The strong public health partnership between the Centers for Disease Control and Prevention (CDC) and forensic pathologists and medical examiners, coupled with the use of state-of-the-art technologies, has facilitated explanation of many otherwise unexplained deaths, led to the discovery of new pathogens, and enabled the monitoring of unexplained deaths and critical illnesses at the state and local levels.
CDC accepts specimens from state public health laboratories and other federal agencies for testing and analysis. Specimens from private healthcare providers and institutions, including medical examiners and coroners, must be submitted to the local or state health department laboratory (state, county, city) for appropriate processing before submission to CDC. Staff from private institutions can find contact information for their state or territory: State and Territorial Health Departments
CDC requests that public health laboratory staff review CDC guidelines for submitting specimens before contacting CDC for infectious disease testing or sending any specimens: Submitting Specimens to CDC. This resource includes CDCs Infectious Diseases Laboratories Testing Directory, a searchable list of tests that can be ordered. The directory provides information on specimen requirements, contact information, test turnaround times, and other supplemental information that will be useful for those submitting specimens.
Additional resources about testing at CDC, including details about specific laboratories, are provided below:
- Infectious Diseases Pathology Branch performs diagnostic testing for a wide range of infectious etiologies on formalin-fixed tissue specimens.
- CDC ePathology is an electronic platform for pathologists, laboratorians, and other medical and veterinary professionals from the United States and around the world to receive real-time informal consultation for pathologic diagnosis of suspected cases of infectious diseases.
- CDC – DPDx is a website developed and maintained by CDC’s Division of Parasitic Diseases and Malaria. This interactive and rapid exchange of information within the United States and abroad, allied with already available diagnostic reference resources, will enhance our capacity to address the global problem of parasitic diseases.
- Biosafety in Microbiological and Biomedical Laboratories (BMBL) 6th Edition
- Collection and Submission of Postmortem Specimens from Deceased Persons with Confirmed or Suspected COVID-19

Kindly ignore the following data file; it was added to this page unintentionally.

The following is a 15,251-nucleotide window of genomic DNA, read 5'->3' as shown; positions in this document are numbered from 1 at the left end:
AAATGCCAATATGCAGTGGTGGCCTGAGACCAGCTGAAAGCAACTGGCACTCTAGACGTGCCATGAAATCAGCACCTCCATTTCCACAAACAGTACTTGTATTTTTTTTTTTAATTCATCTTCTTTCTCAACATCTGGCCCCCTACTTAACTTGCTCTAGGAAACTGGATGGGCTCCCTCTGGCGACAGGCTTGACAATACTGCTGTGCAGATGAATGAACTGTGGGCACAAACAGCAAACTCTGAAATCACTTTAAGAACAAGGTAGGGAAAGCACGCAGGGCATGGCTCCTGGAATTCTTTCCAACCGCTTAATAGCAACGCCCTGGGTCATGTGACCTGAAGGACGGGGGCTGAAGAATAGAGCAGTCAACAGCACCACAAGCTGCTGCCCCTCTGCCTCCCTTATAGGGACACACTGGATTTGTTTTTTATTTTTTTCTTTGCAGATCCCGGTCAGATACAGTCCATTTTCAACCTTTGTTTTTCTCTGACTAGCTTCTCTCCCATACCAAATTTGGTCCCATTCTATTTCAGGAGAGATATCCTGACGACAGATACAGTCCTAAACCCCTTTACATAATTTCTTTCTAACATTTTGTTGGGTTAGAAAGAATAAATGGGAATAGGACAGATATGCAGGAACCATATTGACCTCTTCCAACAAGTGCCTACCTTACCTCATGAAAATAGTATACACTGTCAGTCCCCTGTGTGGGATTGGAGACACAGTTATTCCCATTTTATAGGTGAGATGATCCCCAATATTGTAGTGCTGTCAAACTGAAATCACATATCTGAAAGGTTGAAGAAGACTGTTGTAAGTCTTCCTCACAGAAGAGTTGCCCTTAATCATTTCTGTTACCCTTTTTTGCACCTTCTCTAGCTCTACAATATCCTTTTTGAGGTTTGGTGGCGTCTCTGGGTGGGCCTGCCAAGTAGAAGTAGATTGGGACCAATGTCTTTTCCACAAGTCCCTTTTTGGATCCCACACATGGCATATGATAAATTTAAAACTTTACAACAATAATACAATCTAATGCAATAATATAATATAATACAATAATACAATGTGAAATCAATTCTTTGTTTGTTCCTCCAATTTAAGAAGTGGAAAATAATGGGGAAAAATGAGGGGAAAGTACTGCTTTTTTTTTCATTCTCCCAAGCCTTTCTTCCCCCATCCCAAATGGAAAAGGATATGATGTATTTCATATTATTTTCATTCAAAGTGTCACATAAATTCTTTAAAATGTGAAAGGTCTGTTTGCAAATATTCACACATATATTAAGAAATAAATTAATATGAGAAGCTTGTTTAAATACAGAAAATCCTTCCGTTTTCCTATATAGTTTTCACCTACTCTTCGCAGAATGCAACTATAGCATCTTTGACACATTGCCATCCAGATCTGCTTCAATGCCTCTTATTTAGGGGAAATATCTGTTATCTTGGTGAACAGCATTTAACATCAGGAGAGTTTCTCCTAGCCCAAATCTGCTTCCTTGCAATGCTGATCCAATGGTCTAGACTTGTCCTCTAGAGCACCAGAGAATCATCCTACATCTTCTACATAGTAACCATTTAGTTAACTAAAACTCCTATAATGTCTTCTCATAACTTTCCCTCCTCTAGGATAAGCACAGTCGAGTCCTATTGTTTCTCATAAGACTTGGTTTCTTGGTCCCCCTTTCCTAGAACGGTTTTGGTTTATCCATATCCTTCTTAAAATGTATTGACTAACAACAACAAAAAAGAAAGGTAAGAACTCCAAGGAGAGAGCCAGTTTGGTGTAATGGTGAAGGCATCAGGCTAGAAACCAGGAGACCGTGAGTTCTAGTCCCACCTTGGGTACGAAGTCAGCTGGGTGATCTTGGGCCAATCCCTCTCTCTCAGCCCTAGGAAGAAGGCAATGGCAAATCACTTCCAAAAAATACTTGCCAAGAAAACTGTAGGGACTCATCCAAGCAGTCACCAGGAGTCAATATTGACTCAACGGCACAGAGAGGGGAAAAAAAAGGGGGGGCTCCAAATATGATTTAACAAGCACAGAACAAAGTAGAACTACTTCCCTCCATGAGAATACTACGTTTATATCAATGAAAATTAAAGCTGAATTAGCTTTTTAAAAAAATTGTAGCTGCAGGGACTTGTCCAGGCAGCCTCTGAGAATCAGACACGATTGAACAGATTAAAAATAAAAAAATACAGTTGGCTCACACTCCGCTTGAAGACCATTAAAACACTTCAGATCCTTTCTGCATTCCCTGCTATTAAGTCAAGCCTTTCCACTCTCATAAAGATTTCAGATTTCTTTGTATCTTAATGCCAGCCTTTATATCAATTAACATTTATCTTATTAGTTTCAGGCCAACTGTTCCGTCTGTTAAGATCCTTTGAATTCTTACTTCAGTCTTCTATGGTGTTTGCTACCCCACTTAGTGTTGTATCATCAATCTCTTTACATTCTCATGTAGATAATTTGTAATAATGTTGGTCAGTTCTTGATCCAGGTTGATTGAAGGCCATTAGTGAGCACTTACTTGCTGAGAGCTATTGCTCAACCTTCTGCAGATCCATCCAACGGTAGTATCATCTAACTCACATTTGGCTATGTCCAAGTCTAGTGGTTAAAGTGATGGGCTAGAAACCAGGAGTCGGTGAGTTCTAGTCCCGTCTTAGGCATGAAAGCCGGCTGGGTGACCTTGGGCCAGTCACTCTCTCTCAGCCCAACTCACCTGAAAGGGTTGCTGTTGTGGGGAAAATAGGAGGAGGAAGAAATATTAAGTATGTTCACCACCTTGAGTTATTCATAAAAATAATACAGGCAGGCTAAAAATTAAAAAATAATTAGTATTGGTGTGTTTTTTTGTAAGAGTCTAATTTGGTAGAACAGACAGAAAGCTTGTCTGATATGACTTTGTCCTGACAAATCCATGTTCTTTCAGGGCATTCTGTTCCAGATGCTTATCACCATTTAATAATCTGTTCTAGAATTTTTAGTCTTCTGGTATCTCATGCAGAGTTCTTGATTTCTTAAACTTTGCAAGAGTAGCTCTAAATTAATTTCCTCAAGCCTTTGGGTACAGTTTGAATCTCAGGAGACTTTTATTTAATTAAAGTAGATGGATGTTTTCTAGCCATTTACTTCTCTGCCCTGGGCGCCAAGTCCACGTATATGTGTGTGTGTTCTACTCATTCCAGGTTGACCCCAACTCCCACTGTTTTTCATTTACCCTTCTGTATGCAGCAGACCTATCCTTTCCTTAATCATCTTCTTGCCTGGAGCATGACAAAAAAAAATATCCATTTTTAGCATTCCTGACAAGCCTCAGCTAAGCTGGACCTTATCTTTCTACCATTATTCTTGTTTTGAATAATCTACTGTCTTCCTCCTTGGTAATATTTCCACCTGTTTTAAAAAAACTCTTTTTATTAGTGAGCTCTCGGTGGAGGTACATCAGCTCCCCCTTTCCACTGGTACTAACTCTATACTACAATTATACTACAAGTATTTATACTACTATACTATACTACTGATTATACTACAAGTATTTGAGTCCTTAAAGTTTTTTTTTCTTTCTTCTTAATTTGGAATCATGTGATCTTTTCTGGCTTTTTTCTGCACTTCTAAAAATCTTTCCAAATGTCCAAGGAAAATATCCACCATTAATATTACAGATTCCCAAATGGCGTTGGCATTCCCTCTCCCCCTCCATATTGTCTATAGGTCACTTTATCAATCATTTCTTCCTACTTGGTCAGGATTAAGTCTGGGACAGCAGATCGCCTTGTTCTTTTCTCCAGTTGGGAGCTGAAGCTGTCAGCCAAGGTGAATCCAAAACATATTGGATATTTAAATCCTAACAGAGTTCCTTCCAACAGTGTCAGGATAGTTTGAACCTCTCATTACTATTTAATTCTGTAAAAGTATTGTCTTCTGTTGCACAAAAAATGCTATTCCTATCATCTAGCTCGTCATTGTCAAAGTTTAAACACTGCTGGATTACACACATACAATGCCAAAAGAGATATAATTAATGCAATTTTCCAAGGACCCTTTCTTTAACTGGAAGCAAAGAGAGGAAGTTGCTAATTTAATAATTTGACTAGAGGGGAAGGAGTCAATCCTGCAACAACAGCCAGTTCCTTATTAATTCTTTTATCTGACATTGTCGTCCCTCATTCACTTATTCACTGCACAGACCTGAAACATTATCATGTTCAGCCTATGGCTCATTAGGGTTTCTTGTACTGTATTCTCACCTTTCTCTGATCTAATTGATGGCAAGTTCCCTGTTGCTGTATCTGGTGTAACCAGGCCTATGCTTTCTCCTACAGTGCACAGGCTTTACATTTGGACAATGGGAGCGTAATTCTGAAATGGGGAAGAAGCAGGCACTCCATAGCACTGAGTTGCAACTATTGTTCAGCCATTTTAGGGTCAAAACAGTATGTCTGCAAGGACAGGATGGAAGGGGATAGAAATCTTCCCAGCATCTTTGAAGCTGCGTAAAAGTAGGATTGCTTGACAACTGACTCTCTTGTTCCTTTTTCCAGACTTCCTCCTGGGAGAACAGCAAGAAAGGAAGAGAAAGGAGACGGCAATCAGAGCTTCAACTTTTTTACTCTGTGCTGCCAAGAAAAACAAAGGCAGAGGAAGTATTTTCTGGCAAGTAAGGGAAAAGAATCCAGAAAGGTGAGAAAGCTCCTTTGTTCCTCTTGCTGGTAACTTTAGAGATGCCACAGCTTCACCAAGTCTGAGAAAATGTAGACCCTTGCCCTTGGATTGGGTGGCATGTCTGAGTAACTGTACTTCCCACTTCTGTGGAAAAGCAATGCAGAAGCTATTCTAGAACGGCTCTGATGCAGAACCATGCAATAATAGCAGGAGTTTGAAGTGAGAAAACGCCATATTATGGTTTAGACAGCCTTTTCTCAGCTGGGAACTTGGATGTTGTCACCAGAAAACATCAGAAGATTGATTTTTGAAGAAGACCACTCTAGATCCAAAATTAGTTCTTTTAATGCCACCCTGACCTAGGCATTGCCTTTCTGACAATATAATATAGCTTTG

- Autopsy and Handling of Human Remains of Patients with Monkeypox | Monkeypox
- Specimen Collection and Transport Guidelines for Suspect Smallpox Cases
- Anthrax Diagnostic Testing Recommendations by Specimen Type
- AFM Specimen Collection Instructions
- Guidance for Safe Handling of Human Remains of Ebola Patients in U. S. Hospitals and Mortuaries
- Rabies Specimen Submission Guidelines
A notifiable disease is one that, when diagnosed, requires health care professionals (usually by law) to report to state or local public health officials. Notifiable diseases are of public interest because of their contagiousness, severity, or frequency.
- National Notifiable Diseases Surveillance System
- Surveillance Case Definitions for Current and Historical Conditions
While the list of reportable conditions varies by state, the Council of State and Territorial Epidemiologists (CSTE) has recommended that state health departments report cases of selected diseases to CDC’s National Notifiable Diseases Surveillance System (NNDSS). Every year, case definitions are updated using CSTE’s Position Statements. They provide uniform criteria of national notifiable infectious and non-infectious conditions for reporting purposes.
However, the list of notifiable diseases, method and timeliness of reporting differs by state or territory. Some states may have conditions that are notifiable within their jurisdictions that are not nationally notifiable. To learn more about the notifiable diseases in your jurisdiction and expectations for reporting, please contact your state or territorial health department.
Some conditions are notifiable because they have resulted in death, and so may first be identified by medical examiners and coroners. These conditions include pediatric influenza-associated mortality and Respiratory Syncytial Virus-Associated Mortality.